The Center for Community Engagement promotes participatory citizenship, facilitates campus-community forums that focus on issues of shared concern and creates partnerships for problem-based service learning, research, and creative activities.
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Learn About Community Service Learning
What is Community Service Learning?
Service learning is an opportunity for public, community-based, and faith-based organizations to partner with CSULB faculty and students in addressing significant community needs and/or issues and, in the process, help students develop a lifelong ethic of service and civic engagement.
Benefits of Service Learning to the Community
- Links academic study to community service through intentional learning goals and structured reflection to enhance both learning and service.
- Emphasizes active learning in different environments.
- Must involve service activities that are relevant to both the course learning objectives and to the needs of the community.
- Values reciprocity, with the community (community-based organization and community members) and academic (faculty and students) partners sharing the roles of learner, server, and educator to meet both academic and community goals.
- Engages students in responsible and challenging community service that meets identified community needs.
- Allows students to reflect critically on their experiences.
- Is integrated into the course and not an "add-on" or extra work.
- Provides credit for doing community service. Students will be graded on the learning related to the service, not on the service itself.
What is the Difference Between Service Learning and an Internship?
Service learning and internships are both considered forms of "experiential learning," which is simply, "learning by doing." However, there are some differences.
- Internships are designed to provide students with practical, hands-on experience in relation to their academic field of study, and are generally career or job-oriented.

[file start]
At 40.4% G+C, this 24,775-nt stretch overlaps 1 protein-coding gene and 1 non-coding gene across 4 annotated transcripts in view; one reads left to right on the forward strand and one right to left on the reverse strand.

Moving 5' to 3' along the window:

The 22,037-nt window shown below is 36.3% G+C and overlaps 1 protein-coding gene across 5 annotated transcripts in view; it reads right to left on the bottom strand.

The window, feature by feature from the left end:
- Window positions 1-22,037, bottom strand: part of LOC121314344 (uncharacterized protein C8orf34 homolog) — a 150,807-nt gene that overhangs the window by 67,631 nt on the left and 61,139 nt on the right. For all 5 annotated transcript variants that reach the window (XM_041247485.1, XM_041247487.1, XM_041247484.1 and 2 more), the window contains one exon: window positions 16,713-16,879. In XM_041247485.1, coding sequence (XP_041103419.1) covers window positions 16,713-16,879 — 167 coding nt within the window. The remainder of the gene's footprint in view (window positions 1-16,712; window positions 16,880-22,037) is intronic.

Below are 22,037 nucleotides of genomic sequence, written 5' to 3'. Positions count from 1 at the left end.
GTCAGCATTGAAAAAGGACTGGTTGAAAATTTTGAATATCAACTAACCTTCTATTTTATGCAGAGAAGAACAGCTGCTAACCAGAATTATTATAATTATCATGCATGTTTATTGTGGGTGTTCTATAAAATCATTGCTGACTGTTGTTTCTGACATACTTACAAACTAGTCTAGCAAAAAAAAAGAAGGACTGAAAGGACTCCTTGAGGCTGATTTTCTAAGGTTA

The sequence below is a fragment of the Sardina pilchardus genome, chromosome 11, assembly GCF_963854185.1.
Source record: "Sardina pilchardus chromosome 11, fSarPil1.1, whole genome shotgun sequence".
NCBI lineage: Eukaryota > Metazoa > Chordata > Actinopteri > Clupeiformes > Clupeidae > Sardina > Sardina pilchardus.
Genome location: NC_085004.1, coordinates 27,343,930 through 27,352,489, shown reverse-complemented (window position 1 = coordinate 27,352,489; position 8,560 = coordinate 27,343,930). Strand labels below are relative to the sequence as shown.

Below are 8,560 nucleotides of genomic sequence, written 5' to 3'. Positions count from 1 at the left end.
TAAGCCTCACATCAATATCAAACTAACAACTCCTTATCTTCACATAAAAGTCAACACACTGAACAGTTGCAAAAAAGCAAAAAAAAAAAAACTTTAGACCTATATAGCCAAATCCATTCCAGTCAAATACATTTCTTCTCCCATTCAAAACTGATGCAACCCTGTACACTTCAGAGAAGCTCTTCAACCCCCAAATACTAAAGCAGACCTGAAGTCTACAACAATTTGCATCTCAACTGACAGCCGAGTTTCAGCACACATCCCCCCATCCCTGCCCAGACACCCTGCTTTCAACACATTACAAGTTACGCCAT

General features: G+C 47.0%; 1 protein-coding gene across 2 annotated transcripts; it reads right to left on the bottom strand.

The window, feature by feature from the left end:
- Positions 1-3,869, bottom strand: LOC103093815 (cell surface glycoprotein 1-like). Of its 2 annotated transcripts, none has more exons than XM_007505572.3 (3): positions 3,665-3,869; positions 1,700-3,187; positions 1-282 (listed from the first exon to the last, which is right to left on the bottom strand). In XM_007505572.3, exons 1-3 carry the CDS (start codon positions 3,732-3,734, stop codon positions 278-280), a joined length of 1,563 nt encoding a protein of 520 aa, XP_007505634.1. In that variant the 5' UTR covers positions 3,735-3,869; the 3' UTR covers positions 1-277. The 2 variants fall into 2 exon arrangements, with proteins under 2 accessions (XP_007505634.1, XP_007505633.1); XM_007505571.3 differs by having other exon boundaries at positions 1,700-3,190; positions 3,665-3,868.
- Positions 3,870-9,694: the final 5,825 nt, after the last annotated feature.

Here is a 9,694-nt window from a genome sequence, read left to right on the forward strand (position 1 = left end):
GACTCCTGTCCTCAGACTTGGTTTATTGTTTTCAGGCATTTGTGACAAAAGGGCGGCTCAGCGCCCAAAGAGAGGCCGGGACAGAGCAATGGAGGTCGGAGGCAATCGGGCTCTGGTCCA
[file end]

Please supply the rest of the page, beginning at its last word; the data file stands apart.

- Service learning is designed as a way to better understand the concepts of a particular course and is not necessarily connected to one's major or chosen career.
- Internships are generally for 10-20 hours per week, may take place in for-profit, government, or non-profit organizations, and may provide monetary compensation to student interns.
- Service learning is generally around 20-30 hours per semester (about 1 ½ - 2 hours per week), and focuses on non-profit and/or public (governmental or educational) organizations that meet significant community needs that focus on public service rather than on profit.
- Service learning students do not receive monetary compensation for their time since it is part of an academic class.
- Internships may provide academic credit, and may require that students attend one or two class meetings per year and turn in a paper, portfolio, or other product of the internship.
- Service learning is almost always integrated into a regular academic course that requires demonstrating an understanding of course concepts by showing how the service-learning experience relates to course content through classroom discussion, reflection journals, papers, and/or exams.